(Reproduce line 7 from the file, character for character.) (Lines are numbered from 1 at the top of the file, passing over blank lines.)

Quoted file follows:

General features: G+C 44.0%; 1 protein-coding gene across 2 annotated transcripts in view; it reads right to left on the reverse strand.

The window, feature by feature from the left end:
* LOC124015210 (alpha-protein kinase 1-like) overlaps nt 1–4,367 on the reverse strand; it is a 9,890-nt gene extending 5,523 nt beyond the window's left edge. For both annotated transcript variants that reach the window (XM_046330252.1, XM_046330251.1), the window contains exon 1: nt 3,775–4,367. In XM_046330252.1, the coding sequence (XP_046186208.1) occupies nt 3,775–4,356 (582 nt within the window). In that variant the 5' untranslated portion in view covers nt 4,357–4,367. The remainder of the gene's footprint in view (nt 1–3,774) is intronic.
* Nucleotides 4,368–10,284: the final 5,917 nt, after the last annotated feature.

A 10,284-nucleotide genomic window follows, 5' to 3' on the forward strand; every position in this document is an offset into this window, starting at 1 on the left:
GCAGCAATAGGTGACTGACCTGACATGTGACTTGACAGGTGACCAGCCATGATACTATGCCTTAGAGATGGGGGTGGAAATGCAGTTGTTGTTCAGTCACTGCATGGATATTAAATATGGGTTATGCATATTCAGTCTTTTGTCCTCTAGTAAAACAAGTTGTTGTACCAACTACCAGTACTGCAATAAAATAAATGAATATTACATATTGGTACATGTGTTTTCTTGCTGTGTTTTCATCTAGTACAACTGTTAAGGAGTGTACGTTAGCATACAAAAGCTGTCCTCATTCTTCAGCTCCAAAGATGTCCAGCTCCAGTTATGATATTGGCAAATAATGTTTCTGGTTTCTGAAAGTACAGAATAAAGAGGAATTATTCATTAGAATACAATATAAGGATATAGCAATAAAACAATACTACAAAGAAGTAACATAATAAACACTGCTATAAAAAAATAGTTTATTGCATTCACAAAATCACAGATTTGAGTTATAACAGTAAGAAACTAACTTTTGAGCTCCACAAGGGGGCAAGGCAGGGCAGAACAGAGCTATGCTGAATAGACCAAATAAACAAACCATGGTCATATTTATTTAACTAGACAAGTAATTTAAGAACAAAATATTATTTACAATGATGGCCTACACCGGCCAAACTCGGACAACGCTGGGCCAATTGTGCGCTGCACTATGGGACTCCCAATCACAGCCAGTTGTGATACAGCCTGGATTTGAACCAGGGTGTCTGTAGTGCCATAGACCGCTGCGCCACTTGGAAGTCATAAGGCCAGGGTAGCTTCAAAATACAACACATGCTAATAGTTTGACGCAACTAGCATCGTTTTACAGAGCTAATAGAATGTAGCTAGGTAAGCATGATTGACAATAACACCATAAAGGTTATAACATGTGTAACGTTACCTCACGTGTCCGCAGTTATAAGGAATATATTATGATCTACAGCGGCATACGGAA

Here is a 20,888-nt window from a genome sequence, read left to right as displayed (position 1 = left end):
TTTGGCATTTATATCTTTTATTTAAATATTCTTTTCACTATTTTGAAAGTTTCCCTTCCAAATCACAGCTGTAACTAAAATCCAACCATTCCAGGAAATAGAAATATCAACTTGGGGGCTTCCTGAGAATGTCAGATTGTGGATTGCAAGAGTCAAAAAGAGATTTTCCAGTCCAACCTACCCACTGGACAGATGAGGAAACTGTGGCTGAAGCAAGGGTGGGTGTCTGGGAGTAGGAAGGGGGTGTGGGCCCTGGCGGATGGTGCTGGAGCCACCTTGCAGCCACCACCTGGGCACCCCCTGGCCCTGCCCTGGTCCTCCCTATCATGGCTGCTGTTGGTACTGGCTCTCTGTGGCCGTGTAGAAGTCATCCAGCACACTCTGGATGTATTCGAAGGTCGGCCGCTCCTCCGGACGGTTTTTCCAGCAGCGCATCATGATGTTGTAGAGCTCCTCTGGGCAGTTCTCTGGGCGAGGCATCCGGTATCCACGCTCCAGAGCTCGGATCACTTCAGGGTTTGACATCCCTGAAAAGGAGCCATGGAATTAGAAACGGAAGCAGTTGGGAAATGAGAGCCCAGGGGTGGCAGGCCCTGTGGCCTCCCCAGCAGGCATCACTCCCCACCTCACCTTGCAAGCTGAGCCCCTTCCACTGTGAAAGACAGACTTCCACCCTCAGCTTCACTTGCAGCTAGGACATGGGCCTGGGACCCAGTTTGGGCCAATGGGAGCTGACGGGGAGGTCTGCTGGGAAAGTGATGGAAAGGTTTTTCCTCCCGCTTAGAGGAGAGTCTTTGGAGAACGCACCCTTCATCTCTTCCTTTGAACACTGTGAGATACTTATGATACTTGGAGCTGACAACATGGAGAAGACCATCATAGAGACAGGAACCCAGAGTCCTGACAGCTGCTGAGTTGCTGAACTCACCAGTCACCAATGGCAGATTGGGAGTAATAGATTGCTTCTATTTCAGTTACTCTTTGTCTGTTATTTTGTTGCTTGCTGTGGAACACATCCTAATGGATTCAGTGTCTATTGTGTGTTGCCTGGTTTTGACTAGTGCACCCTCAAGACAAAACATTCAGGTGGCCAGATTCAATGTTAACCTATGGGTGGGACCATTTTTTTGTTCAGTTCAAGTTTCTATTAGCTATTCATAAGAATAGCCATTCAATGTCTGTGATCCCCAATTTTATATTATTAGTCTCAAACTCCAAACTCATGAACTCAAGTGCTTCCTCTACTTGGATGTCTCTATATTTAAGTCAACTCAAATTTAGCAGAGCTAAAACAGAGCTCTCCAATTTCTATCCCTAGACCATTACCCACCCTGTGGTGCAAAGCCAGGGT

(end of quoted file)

Here is a 20,888-nt window from a genome sequence, read left to right as displayed (position 1 = left end):